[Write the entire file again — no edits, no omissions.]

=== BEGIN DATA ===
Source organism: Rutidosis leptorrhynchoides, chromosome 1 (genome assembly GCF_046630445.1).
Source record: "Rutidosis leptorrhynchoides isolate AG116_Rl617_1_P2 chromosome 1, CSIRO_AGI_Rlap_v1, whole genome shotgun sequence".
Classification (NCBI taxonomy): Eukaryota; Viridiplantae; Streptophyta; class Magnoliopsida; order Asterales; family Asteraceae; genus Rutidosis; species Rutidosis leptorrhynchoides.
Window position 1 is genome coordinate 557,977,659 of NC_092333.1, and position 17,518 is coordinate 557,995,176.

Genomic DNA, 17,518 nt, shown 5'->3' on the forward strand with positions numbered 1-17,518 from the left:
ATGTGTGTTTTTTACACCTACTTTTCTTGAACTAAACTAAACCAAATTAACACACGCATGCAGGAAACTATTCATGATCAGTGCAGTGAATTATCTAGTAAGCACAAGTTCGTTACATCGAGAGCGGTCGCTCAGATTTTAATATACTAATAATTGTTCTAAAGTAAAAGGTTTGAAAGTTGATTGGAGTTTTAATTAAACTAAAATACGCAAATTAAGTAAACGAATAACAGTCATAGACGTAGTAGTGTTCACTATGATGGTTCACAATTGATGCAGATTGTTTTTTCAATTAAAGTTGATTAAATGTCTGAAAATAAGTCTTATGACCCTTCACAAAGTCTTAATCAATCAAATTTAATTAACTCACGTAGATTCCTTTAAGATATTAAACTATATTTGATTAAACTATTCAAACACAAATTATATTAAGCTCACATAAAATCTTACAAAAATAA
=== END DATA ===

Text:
Source organism: Rutidosis leptorrhynchoides, chromosome 1 (genome assembly GCF_046630445.1).
Source record: "Rutidosis leptorrhynchoides isolate AG116_Rl617_1_P2 chromosome 1, CSIRO_AGI_Rlap_v1, whole genome shotgun sequence".
Classification (NCBI taxonomy): Eukaryota; Viridiplantae; Streptophyta; class Magnoliopsida; order Asterales; family Asteraceae; genus Rutidosis; species Rutidosis leptorrhynchoides.
Window position 1 is genome coordinate 557,977,659 of NC_092333.1, and position 17,518 is coordinate 557,995,176.

Genomic DNA, 17,518 nt, shown 5'->3' on the forward strand with positions numbered 1-17,518 from the left:
ATGTGTGTTTTTTACACCTACTTTTCTTGAACTAAACTAAACCAAATTAACACACGCATGCAGGAAACTATTCATGATCAGTGCAGTGAATTATCTAGTAAGCACAAGTTCGTTACATCGAGAGCGGTCGCTCAGATTTTAATATACTAATAATTGTTCTAAAGTAAAAGGTTTGAAAGTTGATTGGAGTTTTAATTAAACTAAAATACGCAAATTAAGTAAACGAATAACAGTCATAGACGTAGTAGTGTTCACTATGATGGTTCACAATTGATGCAGATTGTTTTTTCAATTAAAGTTGATTAAATGTCTGAAAATAAGTCTTATGACCCTTCACAAAGTCTTAATCAATCAAATTTAATTAACTCACGTAGATTCCTTTAAGATATTAAACTATATTTGATTAAACTATTCAAACACAAATTATATTAAGCTCACATAAAATCTTACAAAAATAA